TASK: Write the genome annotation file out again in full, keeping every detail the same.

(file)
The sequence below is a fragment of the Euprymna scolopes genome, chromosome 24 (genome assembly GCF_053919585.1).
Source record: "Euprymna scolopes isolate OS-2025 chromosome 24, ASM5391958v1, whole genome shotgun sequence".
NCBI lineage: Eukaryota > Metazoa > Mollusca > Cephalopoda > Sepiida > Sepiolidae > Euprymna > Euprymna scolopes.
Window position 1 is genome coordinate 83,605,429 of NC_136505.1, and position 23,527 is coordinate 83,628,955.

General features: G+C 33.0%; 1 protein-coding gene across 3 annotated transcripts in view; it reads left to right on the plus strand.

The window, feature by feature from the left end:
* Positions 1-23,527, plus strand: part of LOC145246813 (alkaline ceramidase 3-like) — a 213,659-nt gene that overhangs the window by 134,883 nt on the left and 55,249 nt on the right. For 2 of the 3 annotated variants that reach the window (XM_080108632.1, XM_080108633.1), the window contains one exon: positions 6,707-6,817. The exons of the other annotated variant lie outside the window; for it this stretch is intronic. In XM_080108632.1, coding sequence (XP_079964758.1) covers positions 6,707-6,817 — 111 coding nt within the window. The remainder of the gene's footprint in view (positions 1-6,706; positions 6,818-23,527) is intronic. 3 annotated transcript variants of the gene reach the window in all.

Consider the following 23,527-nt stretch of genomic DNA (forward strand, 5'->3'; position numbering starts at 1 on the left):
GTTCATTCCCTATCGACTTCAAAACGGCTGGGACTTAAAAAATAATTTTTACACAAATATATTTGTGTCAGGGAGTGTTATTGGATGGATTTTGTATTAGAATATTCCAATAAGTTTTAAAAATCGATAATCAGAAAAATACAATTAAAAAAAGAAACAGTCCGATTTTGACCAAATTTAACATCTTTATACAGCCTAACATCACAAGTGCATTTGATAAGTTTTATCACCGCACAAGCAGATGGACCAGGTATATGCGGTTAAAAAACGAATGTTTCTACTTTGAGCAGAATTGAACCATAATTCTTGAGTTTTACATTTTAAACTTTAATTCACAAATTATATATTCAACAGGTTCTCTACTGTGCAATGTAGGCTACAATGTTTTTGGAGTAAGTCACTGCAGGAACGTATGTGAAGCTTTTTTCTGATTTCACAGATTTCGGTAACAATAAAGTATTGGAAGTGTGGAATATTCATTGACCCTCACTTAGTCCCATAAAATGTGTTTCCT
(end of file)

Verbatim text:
The sequence below is a fragment of the Euprymna scolopes genome, chromosome 24 (genome assembly GCF_053919585.1).
Source record: "Euprymna scolopes isolate OS-2025 chromosome 24, ASM5391958v1, whole genome shotgun sequence".
NCBI lineage: Eukaryota > Metazoa > Mollusca > Cephalopoda > Sepiida > Sepiolidae > Euprymna > Euprymna scolopes.
Window position 1 is genome coordinate 83,605,429 of NC_136505.1, and position 23,527 is coordinate 83,628,955.

General features: G+C 33.0%; 1 protein-coding gene across 3 annotated transcripts in view; it reads left to right on the plus strand.

The window, feature by feature from the left end:
* Positions 1-23,527, plus strand: part of LOC145246813 (alkaline ceramidase 3-like) — a 213,659-nt gene that overhangs the window by 134,883 nt on the left and 55,249 nt on the right. For 2 of the 3 annotated variants that reach the window (XM_080108632.1, XM_080108633.1), the window contains one exon: positions 6,707-6,817. The exons of the other annotated variant lie outside the window; for it this stretch is intronic. In XM_080108632.1, coding sequence (XP_079964758.1) covers positions 6,707-6,817 — 111 coding nt within the window. The remainder of the gene's footprint in view (positions 1-6,706; positions 6,818-23,527) is intronic. 3 annotated transcript variants of the gene reach the window in all.

Consider the following 23,527-nt stretch of genomic DNA (forward strand, 5'->3'; position numbering starts at 1 on the left):
GTTCATTCCCTATCGACTTCAAAACGGCTGGGACTTAAAAAATAATTTTTACACAAATATATTTGTGTCAGGGAGTGTTATTGGATGGATTTTGTATTAGAATATTCCAATAAGTTTTAAAAATCGATAATCAGAAAAATACAATTAAAAAAAGAAACAGTCCGATTTTGACCAAATTTAACATCTTTATACAGCCTAACATCACAAGTGCATTTGATAAGTTTTATCACCGCACAAGCAGATGGACCAGGTATATGCGGTTAAAAAACGAATGTTTCTACTTTGAGCAGAATTGAACCATAATTCTTGAGTTTTACATTTTAAACTTTAATTCACAAATTATATATTCAACAGGTTCTCTACTGTGCAATGTAGGCTACAATGTTTTTGGAGTAAGTCACTGCAGGAACGTATGTGAAGCTTTTTTCTGATTTCACAGATTTCGGTAACAATAAAGTATTGGAAGTGTGGAATATTCATTGACCCTCACTTAGTCCCATAAAATGTGTTTCCT